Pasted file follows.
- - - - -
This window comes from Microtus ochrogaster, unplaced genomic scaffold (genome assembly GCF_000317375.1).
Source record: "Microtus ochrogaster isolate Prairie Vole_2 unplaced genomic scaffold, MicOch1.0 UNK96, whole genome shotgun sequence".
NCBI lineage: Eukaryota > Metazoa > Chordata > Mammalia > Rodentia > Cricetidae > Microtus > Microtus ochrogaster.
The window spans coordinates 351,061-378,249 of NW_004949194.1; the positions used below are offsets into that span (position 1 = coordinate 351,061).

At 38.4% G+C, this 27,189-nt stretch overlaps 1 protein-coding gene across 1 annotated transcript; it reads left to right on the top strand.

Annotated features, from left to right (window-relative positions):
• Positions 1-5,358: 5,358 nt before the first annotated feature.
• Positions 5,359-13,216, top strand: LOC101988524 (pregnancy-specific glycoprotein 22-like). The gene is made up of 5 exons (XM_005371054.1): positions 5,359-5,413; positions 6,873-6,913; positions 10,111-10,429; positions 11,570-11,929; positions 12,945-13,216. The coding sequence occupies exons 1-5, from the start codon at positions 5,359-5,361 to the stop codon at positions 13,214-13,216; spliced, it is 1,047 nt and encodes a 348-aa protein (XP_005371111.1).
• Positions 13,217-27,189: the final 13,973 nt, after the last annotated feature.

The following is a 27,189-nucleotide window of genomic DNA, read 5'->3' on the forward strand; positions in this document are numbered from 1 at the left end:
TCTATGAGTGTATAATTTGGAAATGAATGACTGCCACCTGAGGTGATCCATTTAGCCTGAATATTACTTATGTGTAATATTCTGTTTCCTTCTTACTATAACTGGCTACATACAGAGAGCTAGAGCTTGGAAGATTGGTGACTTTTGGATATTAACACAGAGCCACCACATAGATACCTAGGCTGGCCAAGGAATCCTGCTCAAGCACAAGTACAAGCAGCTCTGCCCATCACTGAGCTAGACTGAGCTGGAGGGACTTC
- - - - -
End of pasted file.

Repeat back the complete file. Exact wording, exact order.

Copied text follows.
This window comes from Microtus ochrogaster, unplaced genomic scaffold (genome assembly GCF_000317375.1).
Source record: "Microtus ochrogaster isolate Prairie Vole_2 unplaced genomic scaffold, MicOch1.0 UNK96, whole genome shotgun sequence".
NCBI lineage: Eukaryota > Metazoa > Chordata > Mammalia > Rodentia > Cricetidae > Microtus > Microtus ochrogaster.
The window spans coordinates 351,061-378,249 of NW_004949194.1; the positions used below are offsets into that span (position 1 = coordinate 351,061).

At 38.4% G+C, this 27,189-nt stretch overlaps 1 protein-coding gene across 1 annotated transcript; it reads left to right on the top strand.

Annotated features, from left to right (window-relative positions):
• Positions 1-5,358: 5,358 nt before the first annotated feature.
• Positions 5,359-13,216, top strand: LOC101988524 (pregnancy-specific glycoprotein 22-like). The gene is made up of 5 exons (XM_005371054.1): positions 5,359-5,413; positions 6,873-6,913; positions 10,111-10,429; positions 11,570-11,929; positions 12,945-13,216. The coding sequence occupies exons 1-5, from the start codon at positions 5,359-5,361 to the stop codon at positions 13,214-13,216; spliced, it is 1,047 nt and encodes a 348-aa protein (XP_005371111.1).
• Positions 13,217-27,189: the final 13,973 nt, after the last annotated feature.

The following is a 27,189-nucleotide window of genomic DNA, read 5'->3' on the forward strand; positions in this document are numbered from 1 at the left end:
TCTATGAGTGTATAATTTGGAAATGAATGACTGCCACCTGAGGTGATCCATTTAGCCTGAATATTACTTATGTGTAATATTCTGTTTCCTTCTTACTATAACTGGCTACATACAGAGAGCTAGAGCTTGGAAGATTGGTGACTTTTGGATATTAACACAGAGCCACCACATAGATACCTAGGCTGGCCAAGGAATCCTGCTCAAGCACAAGTACAAGCAGCTCTGCCCATCACTGAGCTAGACTGAGCTGGAGGGACTTC